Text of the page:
Argument Against the Resurrection of Jesus – Part 21

Another bit of historical information allegedly supporting the spear-wound-of-Jesus story in Chapter 19 of the Fourth Gospel is a quote from Origen.  I think I originally came across this information five years ago from a website called A Lawyer Examines The Swoon Theory.  The website is still available:

The Origen quote is still on the above web page:

Roman custom required stabbing under Jesus’ circumstances.  It wasn’t a coincidence.

Most people, even most theologians and historians, believe it was pure coincidence that a Roman soldier stabbed Jesus.  Most people believe the soldier stabbed Jesus to make sure He was dead.  Usual Roman practice was to leave the corpses of crucified victims on the cross to be eaten by wild animals or to rot in public view—after all, crucifixion was intended to be the ultimate degradation and humiliation … and a warning to others!  Interestingly, there was an exception.  According to Quintilian, a first-century author, a victim’s relatives were permitted to take down the body and bury it if the victim was first pierced by the executioners. In his Commentary on Matthew, Origen, one of the early Church Fathers, says the lance thrust to Jesus was administered “according to Roman custom, below the armpit.”  (See Humber, Thomas.  The Sacred Shroud. New York, Pocket Books, 1977)

From the bottom of the web page:

This site and page written by Texas attorney Joseph “Rick” Reinckens.

Note that there are no quotation marks in the above paragraph, except for the phrase quoted from Origen.  Note that the quote is not taken directly from a book by Origen, but is from a modern book by Thomas Humber, who provides the quote in English. The use of a secondary source like this (when a primary historical source is available)  is our first hint that Mr. Reinckens is not a competent historian nor a competent scholar. 

If you read my previous post (Part 20), then you know that the comments about Quintilian are mistaken and provide only very weak and sketchy support for Mr. Reinckens’s claim in bold above the paragraph by Mr. Reinckens.  This is our second hint that Mr. Reinckens is not a competent historian nor a competent scholar.

The third hint that Mr. Reinckens is not a competent historian nor a competent scholar is that he does not even bother to provide the page number for the secondary source that he has used.  And this web page has been up for at least five years, but he has never bothered to correct that obvious failure to provide basic information about his source.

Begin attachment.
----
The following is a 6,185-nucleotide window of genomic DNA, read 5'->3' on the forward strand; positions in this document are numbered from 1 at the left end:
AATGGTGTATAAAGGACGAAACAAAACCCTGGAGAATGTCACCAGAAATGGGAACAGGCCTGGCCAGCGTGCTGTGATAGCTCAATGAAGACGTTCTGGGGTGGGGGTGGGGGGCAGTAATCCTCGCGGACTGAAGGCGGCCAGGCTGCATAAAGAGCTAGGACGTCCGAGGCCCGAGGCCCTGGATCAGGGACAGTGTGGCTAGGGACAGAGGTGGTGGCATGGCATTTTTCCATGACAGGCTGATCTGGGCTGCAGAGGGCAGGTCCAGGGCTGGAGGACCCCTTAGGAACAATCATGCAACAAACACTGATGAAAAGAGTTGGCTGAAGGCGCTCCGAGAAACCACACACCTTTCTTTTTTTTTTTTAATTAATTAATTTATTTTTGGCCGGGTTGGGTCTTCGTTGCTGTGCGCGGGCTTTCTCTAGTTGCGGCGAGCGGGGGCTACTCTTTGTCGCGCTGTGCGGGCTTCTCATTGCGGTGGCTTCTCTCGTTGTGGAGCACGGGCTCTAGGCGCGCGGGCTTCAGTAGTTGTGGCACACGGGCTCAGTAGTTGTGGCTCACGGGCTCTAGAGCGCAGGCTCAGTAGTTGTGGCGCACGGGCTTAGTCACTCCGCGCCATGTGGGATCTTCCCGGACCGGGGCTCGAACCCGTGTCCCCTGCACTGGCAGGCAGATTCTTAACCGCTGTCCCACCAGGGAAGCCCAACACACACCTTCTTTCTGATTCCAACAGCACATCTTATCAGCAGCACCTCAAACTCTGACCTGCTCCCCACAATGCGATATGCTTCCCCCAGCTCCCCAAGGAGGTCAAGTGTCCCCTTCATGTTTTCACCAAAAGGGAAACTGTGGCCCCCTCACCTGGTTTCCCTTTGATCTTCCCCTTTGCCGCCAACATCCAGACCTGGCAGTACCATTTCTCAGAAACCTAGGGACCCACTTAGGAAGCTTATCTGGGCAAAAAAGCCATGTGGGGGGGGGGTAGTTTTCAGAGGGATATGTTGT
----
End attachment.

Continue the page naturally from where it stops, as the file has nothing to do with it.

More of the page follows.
So, I ordered a used copy of Humber’s book, The Sacred Shroud,  and went searching through it for the quotation of Origen.  The book is over two hundred pages, but I found the quote of Origen on page 60, as well as Humber’s discussion of Quintilian.  You don’t have to go digging around for a copy of this book from 1977; I will give you the relevant passage (an actual quotation, not a paraphrase):

“Usually the victims of crucifixion were left on their crosses to be devoured by wild beasts or birds of prey or to rot. According to a Roman law of the imperial period, however, it was possible for the families of the deceased to obtain the bodies for decent burial.  In such cases a single reference of antiquity suggests that the executioners were required by law to administer a sort of coup de grace to the crucified–even when they were apparently dead–before giving over the remains to the mourners.  Quintilian, an author of the first century, writes: ‘Crosses [or the crucified] are cut down, and the executioner does not forbid the burial of those who have been smitten [or pierced, presumably with a sword or javelin].’ 
     Origen, in the Latin translation of his Commentary on Matthew, says that the lance thrust was administered ‘according to Roman custom, below the armpit.’ …” 
(The Sacred Shroud, p.60)

It is easy to see that Humber is also not a competent historian nor a competent scholar.  Humber does not indicate what book or source the Quintilian quote comes from, and although he does give a general indication of where the Origen quote comes from, he does not cite the specific edition, translation, section, or page where he found the Origen passage.  It is unclear whether he is citing an English translation of a Latin text, or if he himself has provided the translation from Latin.

To be fair to Humber, we should take into account the very first sentence of his book:

“I am neither a scholar nor a scientist, and this book is largely the product of secondary research, an attempt to present clearly in one accessible volume the complex story of the Shroud of Turin.” 
(The Sacred Shroud, ‘Acknowledgments’, p.7)

So, Mr. Reinckens not only fails to cite a primary source (a work by Origen) in support of his historical claim about the spear-wound story, but the secondary source he uses to obtain the quote from Origen and information about Quintilian is not only not a competent historian nor a competent scholar, but is a person who in the opening sentence of his book states that he is not a scholar and that the book is itself based on secondary research. Humber is obviously not even a solid secondary source, given that he fails to provide basic information about the texts or editions or works where he gets his quotations of Quintilian and Origen.

To be continued…

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